Chief Ombudsman to investigate MIQ booking system after complaints from stranded Kiwis who can't get home

Human rights lawyers are lining up to take on the Government over the troubled managed isolation and quarantine (MIQ) booking system that's left thousands of Kiwis unable to get home.

The Chief Ombudsman revealed to Newshub on Tuesday he's received a number of complaints, and is making it a priority to investigate.

Kiwi Bergen Graham is 26 weeks' pregnant with her first baby and considered high-risk. She's been trying for months to get home.

"We don't need visas, we don't need anything… all I'm asking for is a hotel room," she said.

As soon as she learned she was pregnant in El Salvador, she's been hitting refresh on the MIQ website.

"All I've been told is I have a rare blood type. I need to be seeing the same doctor the whole time so I can be monitored at 28 weeks. I need to get a test done… and that's scary, you know?"

With no MIQ spots, she and her husband are now stuck in transit in the US.

Even though she has a specialist's letter confirming she needs to get home, our Government won't make a special case. She's been told "you're not sick enough". 

"To be told I have to stay here and prepare to be here illegally to have my child here - it is just ridiculous."

Human rights lawyers say her case is one of many, and the Government could find itself facing a judicial review. 

"I think the Government is straying into territory where it would be found to be unreasonable, unnecessary, irrational and a breach of people's human rights," explains Frances Joychild QC.

COVID-19 Response Minister Chris Hipkins admits there's "no question there are limitations on the number of people who can come in here at the moment".

The Chief Ombudsman told Newshub he's "received a number of complaints" about the MIQ booking system. He's met with the Ministry boss overseeing it and says it'll be a matter of priority.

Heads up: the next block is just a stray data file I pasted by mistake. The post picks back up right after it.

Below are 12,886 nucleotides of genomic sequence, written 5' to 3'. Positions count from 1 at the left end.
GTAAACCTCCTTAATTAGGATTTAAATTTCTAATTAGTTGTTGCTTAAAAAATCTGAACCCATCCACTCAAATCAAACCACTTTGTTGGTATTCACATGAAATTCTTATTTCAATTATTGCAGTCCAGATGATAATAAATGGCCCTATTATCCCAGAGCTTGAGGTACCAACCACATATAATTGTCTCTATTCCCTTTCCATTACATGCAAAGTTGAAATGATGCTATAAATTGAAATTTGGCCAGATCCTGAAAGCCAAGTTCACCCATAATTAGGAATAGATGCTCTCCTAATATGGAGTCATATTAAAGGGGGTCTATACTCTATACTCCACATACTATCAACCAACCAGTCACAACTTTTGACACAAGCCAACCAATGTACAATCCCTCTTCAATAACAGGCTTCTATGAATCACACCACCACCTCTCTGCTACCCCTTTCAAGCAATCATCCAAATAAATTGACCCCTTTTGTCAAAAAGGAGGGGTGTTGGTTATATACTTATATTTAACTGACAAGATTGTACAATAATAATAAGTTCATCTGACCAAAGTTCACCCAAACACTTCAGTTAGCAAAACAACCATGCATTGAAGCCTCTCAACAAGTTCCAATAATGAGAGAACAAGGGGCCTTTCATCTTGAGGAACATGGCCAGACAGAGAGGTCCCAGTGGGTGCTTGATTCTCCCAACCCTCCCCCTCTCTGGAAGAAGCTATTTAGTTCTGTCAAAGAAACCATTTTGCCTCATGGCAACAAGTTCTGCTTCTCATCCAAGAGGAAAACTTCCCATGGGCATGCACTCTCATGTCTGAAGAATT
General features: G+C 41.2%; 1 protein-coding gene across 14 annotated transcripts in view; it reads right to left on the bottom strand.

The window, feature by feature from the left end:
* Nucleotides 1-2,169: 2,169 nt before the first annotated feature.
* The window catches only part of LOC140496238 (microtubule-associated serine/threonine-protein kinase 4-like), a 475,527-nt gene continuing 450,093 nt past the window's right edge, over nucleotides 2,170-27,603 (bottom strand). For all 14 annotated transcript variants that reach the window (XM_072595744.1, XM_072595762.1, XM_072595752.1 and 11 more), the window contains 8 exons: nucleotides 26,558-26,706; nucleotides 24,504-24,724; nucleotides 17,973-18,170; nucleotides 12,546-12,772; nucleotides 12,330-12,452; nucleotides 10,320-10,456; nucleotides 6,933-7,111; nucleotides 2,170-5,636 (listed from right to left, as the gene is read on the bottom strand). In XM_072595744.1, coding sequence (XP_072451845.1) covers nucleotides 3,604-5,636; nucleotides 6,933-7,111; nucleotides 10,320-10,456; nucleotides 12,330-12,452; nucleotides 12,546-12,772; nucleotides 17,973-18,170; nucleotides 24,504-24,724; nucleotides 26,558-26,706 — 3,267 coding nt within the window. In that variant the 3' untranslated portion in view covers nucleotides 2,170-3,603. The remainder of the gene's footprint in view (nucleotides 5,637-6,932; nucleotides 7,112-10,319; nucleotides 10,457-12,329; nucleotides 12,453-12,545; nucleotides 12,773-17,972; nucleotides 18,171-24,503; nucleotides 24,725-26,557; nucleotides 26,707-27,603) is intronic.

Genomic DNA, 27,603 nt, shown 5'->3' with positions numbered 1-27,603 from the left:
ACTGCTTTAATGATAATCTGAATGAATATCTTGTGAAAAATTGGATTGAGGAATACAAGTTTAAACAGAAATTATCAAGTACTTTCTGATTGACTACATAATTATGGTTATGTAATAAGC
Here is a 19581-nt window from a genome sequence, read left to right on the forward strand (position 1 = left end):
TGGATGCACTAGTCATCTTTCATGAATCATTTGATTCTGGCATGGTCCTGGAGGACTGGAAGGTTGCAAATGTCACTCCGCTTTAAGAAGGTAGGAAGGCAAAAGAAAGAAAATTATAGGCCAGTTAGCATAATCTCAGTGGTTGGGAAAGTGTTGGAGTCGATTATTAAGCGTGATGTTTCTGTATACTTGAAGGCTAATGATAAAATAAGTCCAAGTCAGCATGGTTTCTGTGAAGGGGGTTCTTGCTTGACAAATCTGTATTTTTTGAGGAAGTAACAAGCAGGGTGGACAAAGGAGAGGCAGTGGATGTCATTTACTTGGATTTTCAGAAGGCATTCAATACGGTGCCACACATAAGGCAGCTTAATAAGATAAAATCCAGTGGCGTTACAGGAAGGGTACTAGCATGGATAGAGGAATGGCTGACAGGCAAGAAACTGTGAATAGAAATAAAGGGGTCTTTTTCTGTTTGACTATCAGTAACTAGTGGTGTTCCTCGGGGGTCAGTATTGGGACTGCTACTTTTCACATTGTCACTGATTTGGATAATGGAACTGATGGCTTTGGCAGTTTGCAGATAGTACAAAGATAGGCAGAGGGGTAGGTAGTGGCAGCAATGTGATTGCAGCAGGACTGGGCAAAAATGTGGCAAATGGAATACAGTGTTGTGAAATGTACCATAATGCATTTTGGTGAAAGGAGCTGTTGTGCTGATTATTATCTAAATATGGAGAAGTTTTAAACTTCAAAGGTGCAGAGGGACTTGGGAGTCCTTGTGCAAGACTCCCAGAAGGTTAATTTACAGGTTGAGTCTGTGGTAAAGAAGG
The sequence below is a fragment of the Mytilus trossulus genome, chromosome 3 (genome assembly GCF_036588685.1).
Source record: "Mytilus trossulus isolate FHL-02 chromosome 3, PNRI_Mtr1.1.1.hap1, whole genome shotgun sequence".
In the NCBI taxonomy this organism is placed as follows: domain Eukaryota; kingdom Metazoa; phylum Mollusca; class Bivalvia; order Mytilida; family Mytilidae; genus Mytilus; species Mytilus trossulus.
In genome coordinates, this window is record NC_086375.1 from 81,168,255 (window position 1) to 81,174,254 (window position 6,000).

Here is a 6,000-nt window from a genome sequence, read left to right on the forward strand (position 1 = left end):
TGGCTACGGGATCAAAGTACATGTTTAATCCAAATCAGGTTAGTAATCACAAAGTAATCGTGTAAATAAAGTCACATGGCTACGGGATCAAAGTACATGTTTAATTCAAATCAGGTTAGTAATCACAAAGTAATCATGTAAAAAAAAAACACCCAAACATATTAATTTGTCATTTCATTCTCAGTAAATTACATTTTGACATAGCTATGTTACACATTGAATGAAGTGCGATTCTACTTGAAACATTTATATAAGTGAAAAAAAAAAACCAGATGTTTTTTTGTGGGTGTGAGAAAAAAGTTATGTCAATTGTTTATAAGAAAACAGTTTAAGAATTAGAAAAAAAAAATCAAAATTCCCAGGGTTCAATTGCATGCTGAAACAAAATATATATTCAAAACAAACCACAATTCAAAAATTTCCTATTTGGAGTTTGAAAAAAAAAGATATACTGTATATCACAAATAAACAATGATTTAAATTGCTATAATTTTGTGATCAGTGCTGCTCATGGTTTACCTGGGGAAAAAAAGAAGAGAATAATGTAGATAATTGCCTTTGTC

Almost 10,000 expats and locals have now signed the 'Grounded Kiwis' petition, calling for a fairer MIQ booking system, even a waitlist, and tweaks that'd see double-vaccinated returnees rewarded.

"A shortened MIQ stay combined with home isolation, people are saying they are happy to accept fines if they breach it, other people are saying we are happy to wear ankle bracelets - they will do anything to be able to get home," says petition founder Alexandra Birt, who's in the UK and trying to get home.

Hipkins says watch this space.

"MIQ won't be the only way of coming into the country in the future. We can't put a direct timetable on that, but a lot of work is going on in that space."

Over the next two weeks, the number of MIQ rooms allocated will fluctuate from 4800 to 4300, allowing for deep cleaning in between big intakes.

Simply opening up more hotels and rooms is not an answer, according to the Government. It has 4500 staff already across 31 facilities but a limited number of police, Defence Force and health staff to run them safely.

Hotels must also meet certain criteria; they must be close to a hospital and lab-testing, have proper ventilation and a large-scale commercial kitchen.

Ministry of Business, Innovation and Employment (MBIE) says that's not always easy to find.